Sunday, August 12, 2007

Higher Education and Access

In the course of clicking around on the UC office of the president website for some info (“State Budget Still on Lockdown! Education System to be Folded into a Shape Smaller than a Handkerchief and Funded with Pocket Lint!” --- hmm, yes, but will there be any exploitative TAships this year for me?) I ran across a truly --- unsettling --- tidbit in a survey of UC undergrads.

Now this is UC-wide and I’m not bothering to see how it breaks down by campus or major or astrological sign, but among statements like “23 percent of UC undergraduates were born outside of the United States” and “87 percent of lower-division and 89 percent of upper-division students report satisfaction with the quality of faculty instruction” (heh) was this little gem:
78 percent of [UC] juniors and seniors plan to earn a graduate or professional degree.
Hmm. Ok, I’m sure this includes all the med- and law-school hopefuls and maybe MBAs, and I also know that what undergrads say on a survey and what they actually attempt to do --- much less succeed at --- are two very different things. But this number seems frighteningly huge. So I thought, I wonder what percentage of college graduates actually go?

I was also prompted to look into grad school statistics because of the “tell me about yourself academically” narratives I had my students write. Their answers shocked me, because 7 out of 20 of my upper-division-required-for-this-major-but-it’s-not-English course are thinking of doing a PhD or some sort of vague “grad school/I want to be a professor” goal. In addition one is thinking law, another an MS (I’m not worried about job prospects for that one) and another an MFT. So that’s half of my class is planning some form of grad school. That blew my mind until I saw the 78% number up above. I guess my juniors and seniors are behind the curve.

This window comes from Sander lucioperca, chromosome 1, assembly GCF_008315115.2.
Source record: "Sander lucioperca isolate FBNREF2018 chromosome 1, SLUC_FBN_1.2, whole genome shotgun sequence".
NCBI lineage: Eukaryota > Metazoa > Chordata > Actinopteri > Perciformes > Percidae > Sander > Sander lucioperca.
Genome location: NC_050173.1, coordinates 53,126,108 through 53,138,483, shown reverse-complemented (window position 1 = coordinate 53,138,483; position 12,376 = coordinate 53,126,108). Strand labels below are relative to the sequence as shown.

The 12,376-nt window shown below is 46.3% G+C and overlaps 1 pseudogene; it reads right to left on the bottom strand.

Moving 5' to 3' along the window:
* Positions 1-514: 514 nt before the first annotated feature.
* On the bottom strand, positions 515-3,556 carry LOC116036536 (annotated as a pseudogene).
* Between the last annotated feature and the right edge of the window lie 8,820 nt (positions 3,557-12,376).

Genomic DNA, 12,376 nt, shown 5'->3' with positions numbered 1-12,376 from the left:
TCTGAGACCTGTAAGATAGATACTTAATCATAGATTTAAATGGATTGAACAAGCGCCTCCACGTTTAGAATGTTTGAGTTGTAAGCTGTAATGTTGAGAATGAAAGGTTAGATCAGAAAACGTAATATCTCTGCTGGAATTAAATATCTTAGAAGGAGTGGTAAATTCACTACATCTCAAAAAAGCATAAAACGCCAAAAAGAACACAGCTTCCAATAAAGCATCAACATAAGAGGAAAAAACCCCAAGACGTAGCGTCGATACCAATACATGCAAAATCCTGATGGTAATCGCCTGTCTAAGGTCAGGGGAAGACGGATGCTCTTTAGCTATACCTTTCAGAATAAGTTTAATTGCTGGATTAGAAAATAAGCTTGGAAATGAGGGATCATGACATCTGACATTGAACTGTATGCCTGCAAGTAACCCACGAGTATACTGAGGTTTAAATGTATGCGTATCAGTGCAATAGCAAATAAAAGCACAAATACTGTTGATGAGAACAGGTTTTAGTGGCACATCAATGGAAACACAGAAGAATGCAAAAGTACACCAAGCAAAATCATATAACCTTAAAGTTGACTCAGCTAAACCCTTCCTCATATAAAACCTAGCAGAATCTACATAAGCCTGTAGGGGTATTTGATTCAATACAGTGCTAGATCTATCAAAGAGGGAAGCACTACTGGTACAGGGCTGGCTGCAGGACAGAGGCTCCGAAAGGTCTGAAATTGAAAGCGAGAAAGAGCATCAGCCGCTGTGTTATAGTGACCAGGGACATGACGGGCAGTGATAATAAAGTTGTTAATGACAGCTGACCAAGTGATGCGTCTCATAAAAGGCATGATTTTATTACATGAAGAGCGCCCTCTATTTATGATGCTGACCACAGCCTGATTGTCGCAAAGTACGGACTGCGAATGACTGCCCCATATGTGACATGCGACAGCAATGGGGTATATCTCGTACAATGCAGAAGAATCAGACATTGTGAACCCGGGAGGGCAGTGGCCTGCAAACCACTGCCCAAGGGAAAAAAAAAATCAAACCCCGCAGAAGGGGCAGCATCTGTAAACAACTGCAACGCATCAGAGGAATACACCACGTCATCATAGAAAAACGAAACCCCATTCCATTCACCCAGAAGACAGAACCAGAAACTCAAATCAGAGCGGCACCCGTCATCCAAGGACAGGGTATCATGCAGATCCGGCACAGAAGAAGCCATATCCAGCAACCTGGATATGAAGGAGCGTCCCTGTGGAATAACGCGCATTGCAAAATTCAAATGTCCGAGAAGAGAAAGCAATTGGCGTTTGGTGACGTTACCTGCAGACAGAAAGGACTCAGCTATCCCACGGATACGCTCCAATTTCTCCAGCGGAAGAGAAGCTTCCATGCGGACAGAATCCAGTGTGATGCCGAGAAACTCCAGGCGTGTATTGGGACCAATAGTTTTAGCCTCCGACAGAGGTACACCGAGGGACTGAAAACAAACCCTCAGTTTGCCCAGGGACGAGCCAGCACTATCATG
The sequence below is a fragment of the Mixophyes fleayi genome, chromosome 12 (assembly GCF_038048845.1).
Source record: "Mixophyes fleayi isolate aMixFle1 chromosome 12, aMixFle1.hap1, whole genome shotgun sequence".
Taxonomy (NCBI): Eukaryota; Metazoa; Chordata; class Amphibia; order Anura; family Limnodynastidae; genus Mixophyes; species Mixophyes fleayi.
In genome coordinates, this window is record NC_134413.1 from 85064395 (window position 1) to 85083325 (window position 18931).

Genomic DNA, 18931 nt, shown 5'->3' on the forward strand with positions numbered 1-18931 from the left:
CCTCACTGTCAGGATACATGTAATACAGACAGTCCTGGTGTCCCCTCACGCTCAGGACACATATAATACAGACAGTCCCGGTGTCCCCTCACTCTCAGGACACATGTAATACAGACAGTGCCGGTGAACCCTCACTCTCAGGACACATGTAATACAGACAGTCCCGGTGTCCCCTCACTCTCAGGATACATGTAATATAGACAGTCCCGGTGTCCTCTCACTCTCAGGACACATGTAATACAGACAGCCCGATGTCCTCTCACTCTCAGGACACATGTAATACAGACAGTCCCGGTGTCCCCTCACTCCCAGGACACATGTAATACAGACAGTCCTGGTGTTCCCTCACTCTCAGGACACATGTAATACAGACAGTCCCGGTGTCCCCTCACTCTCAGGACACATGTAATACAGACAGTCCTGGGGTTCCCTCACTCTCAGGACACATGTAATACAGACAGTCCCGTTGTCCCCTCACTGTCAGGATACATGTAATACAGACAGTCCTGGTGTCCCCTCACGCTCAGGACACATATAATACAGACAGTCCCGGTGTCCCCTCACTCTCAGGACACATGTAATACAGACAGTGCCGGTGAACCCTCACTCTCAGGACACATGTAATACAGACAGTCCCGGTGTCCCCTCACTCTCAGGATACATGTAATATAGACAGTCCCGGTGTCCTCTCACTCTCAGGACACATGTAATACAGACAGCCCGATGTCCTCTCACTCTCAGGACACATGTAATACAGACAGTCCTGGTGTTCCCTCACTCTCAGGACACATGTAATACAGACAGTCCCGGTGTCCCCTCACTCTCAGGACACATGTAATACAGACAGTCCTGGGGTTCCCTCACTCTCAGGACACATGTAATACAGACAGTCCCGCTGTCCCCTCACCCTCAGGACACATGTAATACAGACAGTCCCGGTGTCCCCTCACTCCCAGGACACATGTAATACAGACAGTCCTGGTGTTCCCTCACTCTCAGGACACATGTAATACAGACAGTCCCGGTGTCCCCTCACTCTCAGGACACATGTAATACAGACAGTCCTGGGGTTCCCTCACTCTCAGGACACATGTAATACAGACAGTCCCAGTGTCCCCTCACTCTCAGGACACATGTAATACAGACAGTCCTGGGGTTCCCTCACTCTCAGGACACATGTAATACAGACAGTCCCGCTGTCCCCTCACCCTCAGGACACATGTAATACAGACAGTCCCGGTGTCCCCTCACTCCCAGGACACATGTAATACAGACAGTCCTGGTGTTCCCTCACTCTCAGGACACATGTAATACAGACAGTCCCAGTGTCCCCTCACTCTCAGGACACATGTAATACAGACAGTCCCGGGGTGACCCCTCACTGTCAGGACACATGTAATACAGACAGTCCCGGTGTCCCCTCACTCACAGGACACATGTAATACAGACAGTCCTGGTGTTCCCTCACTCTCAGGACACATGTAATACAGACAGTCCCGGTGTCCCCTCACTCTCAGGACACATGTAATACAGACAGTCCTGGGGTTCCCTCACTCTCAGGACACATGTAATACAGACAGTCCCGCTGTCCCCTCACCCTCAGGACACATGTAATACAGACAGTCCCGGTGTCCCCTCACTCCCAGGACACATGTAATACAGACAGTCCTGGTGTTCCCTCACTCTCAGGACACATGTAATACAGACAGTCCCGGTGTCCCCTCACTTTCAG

Now, when I went to look up the numbers of college grads who actually do go on, I couldn’t find a straight answer. (Can anyone else find a good source that breaks it all down for me? Is it that no one has bothered to track these numbers or that I need to retake Googling 101?) I did find a quote from a University of Iowa publication that said only about 9 % of graduates go on to “grad school” nationally. And that didn’t break it out by degree or discipline.

Now you know I am not rosy and bright on grad school ---- a PhD program is no fuckin’ rainbow and I have yet to see any value whatsoever to a MA in English ---- but I am very ambivalent about what, if anything, I should tell my students about it. On the one hand, I should do my job of getting them to understand difficult material and become the best writers they can be; that would help them regardless of whether they do a job or a grad school application. (Our major lesson for next week: specific is better than vague!) On the other hand, it’s clear that quite a few of them don’t know the first thing about what grad school is like or why you should go, and a wake-up call might be beneficial. And, while I haven’t gotten their papers yet, I’m not sure they have the stellar skills of writing and analysis and reading speed that would keep their heads above water in a grad program, or help them make the cut to get into a top grad program.

On the other other hand, this is the largest group of first-generation-people-of-color students I have yet to teach in a single classroom.